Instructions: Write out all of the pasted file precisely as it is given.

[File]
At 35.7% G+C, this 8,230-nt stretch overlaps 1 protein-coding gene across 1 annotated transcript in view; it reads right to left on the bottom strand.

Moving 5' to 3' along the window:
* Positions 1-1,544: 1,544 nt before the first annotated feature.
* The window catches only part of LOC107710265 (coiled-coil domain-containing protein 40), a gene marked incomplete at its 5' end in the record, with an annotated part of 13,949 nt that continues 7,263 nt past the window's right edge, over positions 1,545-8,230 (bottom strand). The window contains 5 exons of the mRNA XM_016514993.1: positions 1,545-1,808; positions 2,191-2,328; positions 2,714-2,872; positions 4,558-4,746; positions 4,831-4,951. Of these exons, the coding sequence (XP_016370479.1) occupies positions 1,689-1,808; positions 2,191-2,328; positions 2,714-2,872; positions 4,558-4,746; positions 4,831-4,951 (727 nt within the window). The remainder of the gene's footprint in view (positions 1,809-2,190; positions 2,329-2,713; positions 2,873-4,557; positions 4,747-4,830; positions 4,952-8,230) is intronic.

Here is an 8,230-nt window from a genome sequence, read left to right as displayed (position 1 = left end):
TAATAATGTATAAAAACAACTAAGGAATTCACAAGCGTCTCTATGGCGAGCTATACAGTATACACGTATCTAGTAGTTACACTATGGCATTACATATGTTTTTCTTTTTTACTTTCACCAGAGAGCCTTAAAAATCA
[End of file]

At 35.7% G+C, this 8,230-nt stretch overlaps 1 protein-coding gene across 1 annotated transcript in view; it reads right to left on the bottom strand.

Moving 5' to 3' along the window:
* Positions 1-1,544: 1,544 nt before the first annotated feature.
* The window catches only part of LOC107710265 (coiled-coil domain-containing protein 40), a gene marked incomplete at its 5' end in the record, with an annotated part of 13,949 nt that continues 7,263 nt past the window's right edge, over positions 1,545-8,230 (bottom strand). The window contains 5 exons of the mRNA XM_016514993.1: positions 1,545-1,808; positions 2,191-2,328; positions 2,714-2,872; positions 4,558-4,746; positions 4,831-4,951. Of these exons, the coding sequence (XP_016370479.1) occupies positions 1,689-1,808; positions 2,191-2,328; positions 2,714-2,872; positions 4,558-4,746; positions 4,831-4,951 (727 nt within the window). The remainder of the gene's footprint in view (positions 1,809-2,190; positions 2,329-2,713; positions 2,873-4,557; positions 4,747-4,830; positions 4,952-8,230) is intronic.

Here is an 8,230-nt window from a genome sequence, read left to right as displayed (position 1 = left end):
TAATAATGTATAAAAACAACTAAGGAATTCACAAGCGTCTCTATGGCGAGCTATACAGTATACACGTATCTAGTAGTTACACTATGGCATTACATATGTTTTTCTTTTTTACTTTCACCAGAGAGCCTTAAAAATCA